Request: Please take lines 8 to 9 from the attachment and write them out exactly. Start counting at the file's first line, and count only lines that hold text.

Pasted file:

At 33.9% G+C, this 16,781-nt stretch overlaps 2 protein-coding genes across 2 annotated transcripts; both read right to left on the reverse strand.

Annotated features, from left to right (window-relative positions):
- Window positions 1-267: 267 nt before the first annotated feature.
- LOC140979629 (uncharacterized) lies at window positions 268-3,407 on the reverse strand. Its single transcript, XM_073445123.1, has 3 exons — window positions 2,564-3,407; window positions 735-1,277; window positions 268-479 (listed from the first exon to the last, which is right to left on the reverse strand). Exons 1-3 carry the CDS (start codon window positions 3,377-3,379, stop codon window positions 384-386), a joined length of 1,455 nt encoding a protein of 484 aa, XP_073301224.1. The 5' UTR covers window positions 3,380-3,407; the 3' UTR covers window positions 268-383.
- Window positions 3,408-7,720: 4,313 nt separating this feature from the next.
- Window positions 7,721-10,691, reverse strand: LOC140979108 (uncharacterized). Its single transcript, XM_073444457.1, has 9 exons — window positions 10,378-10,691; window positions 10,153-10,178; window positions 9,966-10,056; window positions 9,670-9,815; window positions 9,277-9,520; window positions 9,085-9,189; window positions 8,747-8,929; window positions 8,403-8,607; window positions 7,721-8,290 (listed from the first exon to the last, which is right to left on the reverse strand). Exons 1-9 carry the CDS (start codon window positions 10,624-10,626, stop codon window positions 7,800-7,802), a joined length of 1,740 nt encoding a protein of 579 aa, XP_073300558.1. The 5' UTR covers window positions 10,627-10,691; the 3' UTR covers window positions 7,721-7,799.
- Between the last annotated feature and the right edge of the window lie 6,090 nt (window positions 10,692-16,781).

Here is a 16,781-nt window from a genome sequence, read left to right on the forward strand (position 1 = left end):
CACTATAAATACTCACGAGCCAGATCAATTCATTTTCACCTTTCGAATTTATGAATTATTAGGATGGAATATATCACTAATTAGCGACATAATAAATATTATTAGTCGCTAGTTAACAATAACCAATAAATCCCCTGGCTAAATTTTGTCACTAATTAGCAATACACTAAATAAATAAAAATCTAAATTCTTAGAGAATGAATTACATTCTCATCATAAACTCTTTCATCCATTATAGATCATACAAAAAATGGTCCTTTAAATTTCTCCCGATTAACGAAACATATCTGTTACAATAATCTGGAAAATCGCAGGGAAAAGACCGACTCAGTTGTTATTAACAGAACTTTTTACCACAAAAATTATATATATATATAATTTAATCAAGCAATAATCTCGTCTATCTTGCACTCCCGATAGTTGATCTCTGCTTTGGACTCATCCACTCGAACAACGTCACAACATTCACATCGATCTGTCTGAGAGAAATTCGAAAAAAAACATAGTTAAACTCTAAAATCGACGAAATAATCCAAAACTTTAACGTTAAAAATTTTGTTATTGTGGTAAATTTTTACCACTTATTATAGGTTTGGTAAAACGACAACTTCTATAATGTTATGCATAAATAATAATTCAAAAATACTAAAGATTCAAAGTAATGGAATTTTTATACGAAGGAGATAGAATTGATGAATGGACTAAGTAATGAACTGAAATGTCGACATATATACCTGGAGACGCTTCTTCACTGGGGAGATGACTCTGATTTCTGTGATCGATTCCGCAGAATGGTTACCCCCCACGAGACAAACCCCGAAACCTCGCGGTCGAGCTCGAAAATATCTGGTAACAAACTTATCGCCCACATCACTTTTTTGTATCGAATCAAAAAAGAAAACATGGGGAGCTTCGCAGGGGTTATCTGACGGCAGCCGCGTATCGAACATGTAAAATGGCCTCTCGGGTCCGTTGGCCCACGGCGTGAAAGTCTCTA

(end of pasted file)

Here is a 16,781-nt window from a genome sequence, read left to right on the forward strand (position 1 = left end):
CACTATAAATACTCACGAGCCAGATCAATTCATTTTCACCTTTCGAATTTATGAATTATTAGGATGGAATATATCACTAATTAGCGACATAATAAATATTATTAGTCGCTAGTTAACAATAACCAATAAATCCCCTGGCTAAATTTTGTCACTAATTAGCAATACACTAAATAAATAAAAATCTAAATTCTTAGAGAATGAATTACATTCTCATCATAAACTCTTTCATCCATTATAGATCATACAAAAAATGGTCCTTTAAATTTCTCCCGATTAACGAAACATATCTGTTACAATAATCTGGAAAATCGCAGGGAAAAGACCGACTCAGTTGTTATTAACAGAACTTTTTACCACAAAAATTATATATATATATAATTTAATCAAGCAATAATCTCGTCTATCTTGCACTCCCGATAGTTGATCTCTGCTTTGGACTCATCCACTCGAACAACGTCACAACATTCACATCGATCTGTCTGAGAGAAATTCGAAAAAAAACATAGTTAAACTCTAAAATCGACGAAATAATCCAAAACTTTAACGTTAAAAATTTTGTTATTGTGGTAAATTTTTACCACTTATTATAGGTTTGGTAAAACGACAACTTCTATAATGTTATGCATAAATAATAATTCAAAAATACTAAAGATTCAAAGTAATGGAATTTTTATACGAAGGAGATAGAATTGATGAATGGACTAAGTAATGAACTGAAATGTCGACATATATACCTGGAGACGCTTCTTCACTGGGGAGATGACTCTGATTTCTGTGATCGATTCCGCAGAATGGTTACCCCCCACGAGACAAACCCCGAAACCTCGCGGTCGAGCTCGAAAATATCTGGTAACAAACTTATCGCCCACATCACTTTTTTGTATCGAATCAAAAAAGAAAACATGGGGAGCTTCGCAGGGGTTATCTGACGGCAGCCGCGTATCGAACATGTAAAATGGCCTCTCGGGTCCGTTGGCCCACGGCGTGAAAGTCTCTA